So, you are interested in trading futures, first things first…what is a futures market?
Futures are standardized contracts for the purchase and sale of financial instruments or physical commodities for future delivery on a regulated commodity futures exchange. Below are some examples of futures contracts:
- Agriculture: Corn, Wheat, Soybeans and Livestock
- Interest Rates: Bond & Note Projections traded over various timeframes such as 5, 10 and 30
- Energy: Crude Oil and Natural Gas
- Metals: Gold, Silver and other Precious Metals
- Stock Index: S&P 500, DOW Jones Industrial Average and NASDAQ
- Spot Currency: Euro, U.S. Dollar plus other major currencies
This diverse mixture of trading instruments provides opportunities to trade in virtually all market conditions.
Now that we’ve established the root of a Futures Contract, below you’ll find some unique benefits to trading futures as opposed to other markets such as stocks or forex.
Leverage on futures contracts is created using performance bonds, commonly referred to as Margin, which is the amount of money deposited by both the buyer and seller of a futures contract to ensure their performance of the contract terms. The performance bond may represent only a fraction of the total value of the contract, often 3-12 percent, making futures a highly leveraged trading vehicle. This means that futures contracts represent a large contract value that can be controlled with a relatively small amount of capital providing the trader with greater flexibility in capital efficiency. Conversely, increased leverage also creates more risk potential, this leverage/risk relationship should be well understood before trading futures.
The majority of futures markets are highly liquid. By providing electronic access to a broad spectrum of products in a centralized arena, markets attract a wide range of participants who trade millions of contracts on a daily basis. This volume makes it easy for traders to execute trades of virtually any size efficiently without a substantial change in price.
3. Lower Minimum Account Balance
SEC pattern day trader rules dictate that a pattern day trader must fund an account with $25,000 and maintain this as minimum balance. Because futures trading does not include a pattern day trading rule, the cost to fund an account is substantially lower. Regardless, only risk capital should be used for trading no matter which financial instruments are traded.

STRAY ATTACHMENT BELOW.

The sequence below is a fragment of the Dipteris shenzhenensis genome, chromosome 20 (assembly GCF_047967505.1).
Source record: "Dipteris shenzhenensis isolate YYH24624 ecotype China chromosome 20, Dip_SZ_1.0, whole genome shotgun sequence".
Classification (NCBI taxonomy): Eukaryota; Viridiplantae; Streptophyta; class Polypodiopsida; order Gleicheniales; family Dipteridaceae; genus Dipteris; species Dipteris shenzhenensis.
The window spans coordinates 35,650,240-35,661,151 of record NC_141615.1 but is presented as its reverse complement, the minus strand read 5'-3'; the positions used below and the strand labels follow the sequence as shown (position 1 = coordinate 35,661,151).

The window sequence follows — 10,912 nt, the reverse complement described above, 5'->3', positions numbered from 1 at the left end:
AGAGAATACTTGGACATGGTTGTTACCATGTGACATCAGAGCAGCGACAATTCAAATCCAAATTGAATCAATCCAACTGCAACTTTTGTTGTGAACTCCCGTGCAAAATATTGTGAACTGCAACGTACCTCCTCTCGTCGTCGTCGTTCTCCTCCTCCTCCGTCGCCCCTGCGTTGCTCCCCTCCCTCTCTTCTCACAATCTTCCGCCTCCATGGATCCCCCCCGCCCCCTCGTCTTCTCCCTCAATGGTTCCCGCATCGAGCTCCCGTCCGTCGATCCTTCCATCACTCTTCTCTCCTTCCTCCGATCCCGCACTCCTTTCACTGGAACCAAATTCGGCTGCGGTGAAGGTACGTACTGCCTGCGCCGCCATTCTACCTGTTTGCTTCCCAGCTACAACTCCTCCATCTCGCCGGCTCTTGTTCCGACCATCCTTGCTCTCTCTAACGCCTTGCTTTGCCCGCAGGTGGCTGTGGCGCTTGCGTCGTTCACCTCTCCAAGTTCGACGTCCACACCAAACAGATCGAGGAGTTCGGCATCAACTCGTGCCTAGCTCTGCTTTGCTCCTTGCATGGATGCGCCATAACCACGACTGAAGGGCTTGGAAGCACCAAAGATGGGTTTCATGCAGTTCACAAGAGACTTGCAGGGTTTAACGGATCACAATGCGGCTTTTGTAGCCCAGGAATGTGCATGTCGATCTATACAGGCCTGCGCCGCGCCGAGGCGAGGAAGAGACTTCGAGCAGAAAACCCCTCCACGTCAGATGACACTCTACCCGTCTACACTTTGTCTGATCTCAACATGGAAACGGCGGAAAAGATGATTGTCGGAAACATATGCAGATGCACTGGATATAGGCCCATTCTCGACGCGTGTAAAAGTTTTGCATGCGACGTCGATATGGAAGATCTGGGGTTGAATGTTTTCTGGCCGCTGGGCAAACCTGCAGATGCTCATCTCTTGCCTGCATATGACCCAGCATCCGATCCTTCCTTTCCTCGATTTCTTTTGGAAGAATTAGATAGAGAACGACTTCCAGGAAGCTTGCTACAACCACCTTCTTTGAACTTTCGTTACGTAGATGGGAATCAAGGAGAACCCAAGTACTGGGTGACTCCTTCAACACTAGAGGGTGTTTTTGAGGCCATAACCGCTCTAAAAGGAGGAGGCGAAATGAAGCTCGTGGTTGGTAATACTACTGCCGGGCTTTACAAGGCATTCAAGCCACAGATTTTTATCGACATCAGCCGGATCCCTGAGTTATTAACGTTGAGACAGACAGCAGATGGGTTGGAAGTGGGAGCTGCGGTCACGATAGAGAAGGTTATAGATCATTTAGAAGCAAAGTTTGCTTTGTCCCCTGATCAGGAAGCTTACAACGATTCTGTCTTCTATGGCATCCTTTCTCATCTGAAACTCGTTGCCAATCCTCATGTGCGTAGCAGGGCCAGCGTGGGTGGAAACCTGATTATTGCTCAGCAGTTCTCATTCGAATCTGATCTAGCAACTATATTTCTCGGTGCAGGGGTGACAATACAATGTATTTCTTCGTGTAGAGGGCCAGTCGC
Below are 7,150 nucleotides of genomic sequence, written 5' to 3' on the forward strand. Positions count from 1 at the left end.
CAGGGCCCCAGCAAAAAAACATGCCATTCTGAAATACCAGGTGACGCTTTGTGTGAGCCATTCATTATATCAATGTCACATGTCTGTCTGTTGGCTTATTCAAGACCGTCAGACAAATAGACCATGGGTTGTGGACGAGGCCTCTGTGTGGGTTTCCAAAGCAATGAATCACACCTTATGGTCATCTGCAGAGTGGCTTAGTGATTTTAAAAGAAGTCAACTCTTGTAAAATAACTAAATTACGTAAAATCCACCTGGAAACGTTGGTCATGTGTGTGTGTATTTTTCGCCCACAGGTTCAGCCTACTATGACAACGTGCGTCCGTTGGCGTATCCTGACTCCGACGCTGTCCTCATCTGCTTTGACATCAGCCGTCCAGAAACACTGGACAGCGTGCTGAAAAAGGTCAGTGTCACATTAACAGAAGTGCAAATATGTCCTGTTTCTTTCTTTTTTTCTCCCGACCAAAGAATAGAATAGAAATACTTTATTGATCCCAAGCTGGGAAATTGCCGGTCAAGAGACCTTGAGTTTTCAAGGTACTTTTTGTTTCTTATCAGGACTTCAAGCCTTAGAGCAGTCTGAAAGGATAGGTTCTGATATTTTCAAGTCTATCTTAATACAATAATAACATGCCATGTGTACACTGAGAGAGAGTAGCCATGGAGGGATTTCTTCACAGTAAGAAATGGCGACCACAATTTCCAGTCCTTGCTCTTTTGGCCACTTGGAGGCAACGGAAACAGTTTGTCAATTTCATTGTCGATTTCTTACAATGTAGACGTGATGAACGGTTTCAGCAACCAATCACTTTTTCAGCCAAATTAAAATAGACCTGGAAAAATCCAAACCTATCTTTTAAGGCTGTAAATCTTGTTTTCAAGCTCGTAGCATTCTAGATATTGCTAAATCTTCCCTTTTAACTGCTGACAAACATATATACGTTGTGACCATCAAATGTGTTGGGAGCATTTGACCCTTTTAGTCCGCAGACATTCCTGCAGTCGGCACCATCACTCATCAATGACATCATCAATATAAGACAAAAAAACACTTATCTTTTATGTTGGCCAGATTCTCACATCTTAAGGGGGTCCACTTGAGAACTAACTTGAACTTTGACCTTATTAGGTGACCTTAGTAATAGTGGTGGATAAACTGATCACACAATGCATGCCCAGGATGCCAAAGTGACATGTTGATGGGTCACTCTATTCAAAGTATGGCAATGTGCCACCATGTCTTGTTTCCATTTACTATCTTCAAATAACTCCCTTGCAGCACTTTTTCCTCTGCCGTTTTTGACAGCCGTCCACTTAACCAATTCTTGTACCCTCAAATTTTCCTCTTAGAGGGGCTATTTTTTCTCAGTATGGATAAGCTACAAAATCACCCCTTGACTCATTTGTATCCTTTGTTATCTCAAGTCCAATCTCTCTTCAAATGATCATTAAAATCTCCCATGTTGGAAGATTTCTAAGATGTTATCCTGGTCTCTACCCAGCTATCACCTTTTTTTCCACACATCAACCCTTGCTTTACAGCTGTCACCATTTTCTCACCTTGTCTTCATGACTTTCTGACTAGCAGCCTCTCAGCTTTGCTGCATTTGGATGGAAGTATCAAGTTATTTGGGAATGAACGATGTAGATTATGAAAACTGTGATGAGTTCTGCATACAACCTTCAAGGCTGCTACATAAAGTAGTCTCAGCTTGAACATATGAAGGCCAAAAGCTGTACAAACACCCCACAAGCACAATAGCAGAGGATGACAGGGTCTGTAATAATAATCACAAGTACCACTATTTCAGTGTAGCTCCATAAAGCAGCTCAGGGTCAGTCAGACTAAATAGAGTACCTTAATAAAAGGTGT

4. Regulation and Transparency
Futures markets are regulated by the U.S. Commodity Futures Trading Commission (CFTC), which is an independent government agency formed to foster open, competitive and finically sound futures markets. Additionally, the CFTC protects market participants and the public from any fraud, manipulation or abusive practices.
The National Futures Association (NFA) is a self-regulatory organization for the U.S. Derivatives Industry which includes futures. The NFA has developed and enforced rules, and offered services that help protect market investors for over 30 years.
Since futures markets are regulated, financial statements are provided and all client funds are held in segregated accounts.
Additionally, futures are traded in a centralized marketplace where all prices are known to everyone. Trading is open, fair and anonymous. Comprehensive price and transaction data is distributed in real-time providing individuals with a clear view into every single transaction.
5. Tax Advantages
Trading futures may also offer specific tax advantages compared to other instruments such as stocks. Discussing these potential advantages with your tax advisor can help you understand if there are tax benefits for you.
To explore the key concepts to trading futures such as going long or short, point vs tick values and trade management, watch the following quick video:
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